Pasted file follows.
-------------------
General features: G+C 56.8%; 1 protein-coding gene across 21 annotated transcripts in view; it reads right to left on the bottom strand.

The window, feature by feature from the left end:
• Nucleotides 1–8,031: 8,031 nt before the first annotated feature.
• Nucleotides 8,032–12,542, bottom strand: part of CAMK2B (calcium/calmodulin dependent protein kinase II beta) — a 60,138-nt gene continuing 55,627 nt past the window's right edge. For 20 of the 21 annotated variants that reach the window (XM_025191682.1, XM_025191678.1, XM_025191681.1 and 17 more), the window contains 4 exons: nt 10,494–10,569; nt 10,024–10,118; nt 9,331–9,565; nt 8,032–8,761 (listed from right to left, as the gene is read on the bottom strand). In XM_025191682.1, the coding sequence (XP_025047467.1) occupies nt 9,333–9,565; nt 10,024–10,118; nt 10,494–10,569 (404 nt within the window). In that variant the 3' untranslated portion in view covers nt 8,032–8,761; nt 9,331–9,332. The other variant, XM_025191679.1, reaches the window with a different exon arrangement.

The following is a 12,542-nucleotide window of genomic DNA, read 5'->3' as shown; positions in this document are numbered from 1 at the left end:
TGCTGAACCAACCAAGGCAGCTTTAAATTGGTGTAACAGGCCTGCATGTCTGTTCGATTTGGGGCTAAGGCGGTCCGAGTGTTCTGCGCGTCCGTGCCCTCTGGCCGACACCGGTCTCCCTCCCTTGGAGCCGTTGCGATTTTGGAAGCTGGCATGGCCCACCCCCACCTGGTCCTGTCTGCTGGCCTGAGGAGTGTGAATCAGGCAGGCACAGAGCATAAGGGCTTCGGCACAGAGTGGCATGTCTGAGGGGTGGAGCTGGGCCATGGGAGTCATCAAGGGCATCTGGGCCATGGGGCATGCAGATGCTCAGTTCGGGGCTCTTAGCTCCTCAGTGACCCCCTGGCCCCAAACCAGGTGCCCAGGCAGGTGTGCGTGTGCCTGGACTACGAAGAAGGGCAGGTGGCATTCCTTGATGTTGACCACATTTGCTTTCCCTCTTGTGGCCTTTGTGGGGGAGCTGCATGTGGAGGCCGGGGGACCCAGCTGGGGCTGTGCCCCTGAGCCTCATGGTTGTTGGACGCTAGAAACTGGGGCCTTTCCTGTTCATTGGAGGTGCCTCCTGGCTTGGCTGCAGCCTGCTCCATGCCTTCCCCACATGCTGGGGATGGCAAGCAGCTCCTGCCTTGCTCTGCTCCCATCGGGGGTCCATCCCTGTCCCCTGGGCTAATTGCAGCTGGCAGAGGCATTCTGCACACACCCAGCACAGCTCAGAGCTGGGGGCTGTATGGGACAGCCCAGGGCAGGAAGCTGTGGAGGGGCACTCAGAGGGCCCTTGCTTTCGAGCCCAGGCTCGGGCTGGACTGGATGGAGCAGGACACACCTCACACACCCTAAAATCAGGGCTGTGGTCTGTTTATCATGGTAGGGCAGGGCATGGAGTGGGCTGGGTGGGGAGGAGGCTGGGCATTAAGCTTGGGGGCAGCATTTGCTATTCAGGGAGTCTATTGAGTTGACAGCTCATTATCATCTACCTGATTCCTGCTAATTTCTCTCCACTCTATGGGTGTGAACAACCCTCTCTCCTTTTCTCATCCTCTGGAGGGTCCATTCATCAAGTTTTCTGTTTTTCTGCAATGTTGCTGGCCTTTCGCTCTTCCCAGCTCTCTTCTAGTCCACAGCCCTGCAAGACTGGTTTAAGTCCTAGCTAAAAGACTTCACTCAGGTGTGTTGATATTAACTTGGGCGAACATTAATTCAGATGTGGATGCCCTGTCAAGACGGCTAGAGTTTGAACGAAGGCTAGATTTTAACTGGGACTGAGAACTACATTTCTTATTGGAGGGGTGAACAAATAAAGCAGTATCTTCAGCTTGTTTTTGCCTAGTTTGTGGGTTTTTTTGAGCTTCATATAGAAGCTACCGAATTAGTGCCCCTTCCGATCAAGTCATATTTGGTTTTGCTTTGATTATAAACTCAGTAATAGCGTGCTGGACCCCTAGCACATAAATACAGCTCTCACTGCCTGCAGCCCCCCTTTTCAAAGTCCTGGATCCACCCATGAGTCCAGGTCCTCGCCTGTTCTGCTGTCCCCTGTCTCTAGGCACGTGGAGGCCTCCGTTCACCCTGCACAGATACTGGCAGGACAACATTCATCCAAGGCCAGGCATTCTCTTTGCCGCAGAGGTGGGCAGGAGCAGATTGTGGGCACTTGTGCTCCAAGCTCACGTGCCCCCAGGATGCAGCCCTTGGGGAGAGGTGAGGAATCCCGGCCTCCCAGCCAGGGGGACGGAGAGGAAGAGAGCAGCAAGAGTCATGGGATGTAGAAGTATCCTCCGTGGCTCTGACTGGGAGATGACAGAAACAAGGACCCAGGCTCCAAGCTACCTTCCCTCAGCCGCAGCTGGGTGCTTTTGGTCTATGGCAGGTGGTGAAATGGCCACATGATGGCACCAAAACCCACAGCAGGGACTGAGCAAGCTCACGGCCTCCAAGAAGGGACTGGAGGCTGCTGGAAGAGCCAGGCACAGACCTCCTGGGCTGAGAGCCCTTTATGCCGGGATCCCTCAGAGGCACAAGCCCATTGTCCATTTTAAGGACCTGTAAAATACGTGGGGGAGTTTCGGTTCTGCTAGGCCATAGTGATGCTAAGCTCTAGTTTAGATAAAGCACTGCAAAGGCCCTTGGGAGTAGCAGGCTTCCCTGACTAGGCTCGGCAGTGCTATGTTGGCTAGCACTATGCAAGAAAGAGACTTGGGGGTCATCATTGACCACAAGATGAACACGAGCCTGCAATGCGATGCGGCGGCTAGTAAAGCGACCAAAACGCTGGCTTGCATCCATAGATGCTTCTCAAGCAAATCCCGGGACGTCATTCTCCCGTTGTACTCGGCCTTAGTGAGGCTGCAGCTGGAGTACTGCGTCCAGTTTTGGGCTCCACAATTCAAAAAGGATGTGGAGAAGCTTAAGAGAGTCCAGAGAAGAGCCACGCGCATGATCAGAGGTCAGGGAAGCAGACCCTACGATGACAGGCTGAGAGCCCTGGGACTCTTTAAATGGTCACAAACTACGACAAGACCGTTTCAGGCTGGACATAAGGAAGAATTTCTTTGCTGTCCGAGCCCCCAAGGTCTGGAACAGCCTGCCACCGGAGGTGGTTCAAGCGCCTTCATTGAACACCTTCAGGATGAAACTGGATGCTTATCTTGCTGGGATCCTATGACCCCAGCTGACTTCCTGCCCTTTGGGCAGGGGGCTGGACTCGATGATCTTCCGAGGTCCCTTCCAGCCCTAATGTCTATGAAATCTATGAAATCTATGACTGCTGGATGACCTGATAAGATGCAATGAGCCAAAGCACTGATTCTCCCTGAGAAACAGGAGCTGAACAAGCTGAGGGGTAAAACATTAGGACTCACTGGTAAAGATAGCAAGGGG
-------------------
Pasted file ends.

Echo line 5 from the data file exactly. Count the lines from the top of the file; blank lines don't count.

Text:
The following is a 12,542-nucleotide window of genomic DNA, read 5'->3' as shown; positions in this document are numbered from 1 at the left end: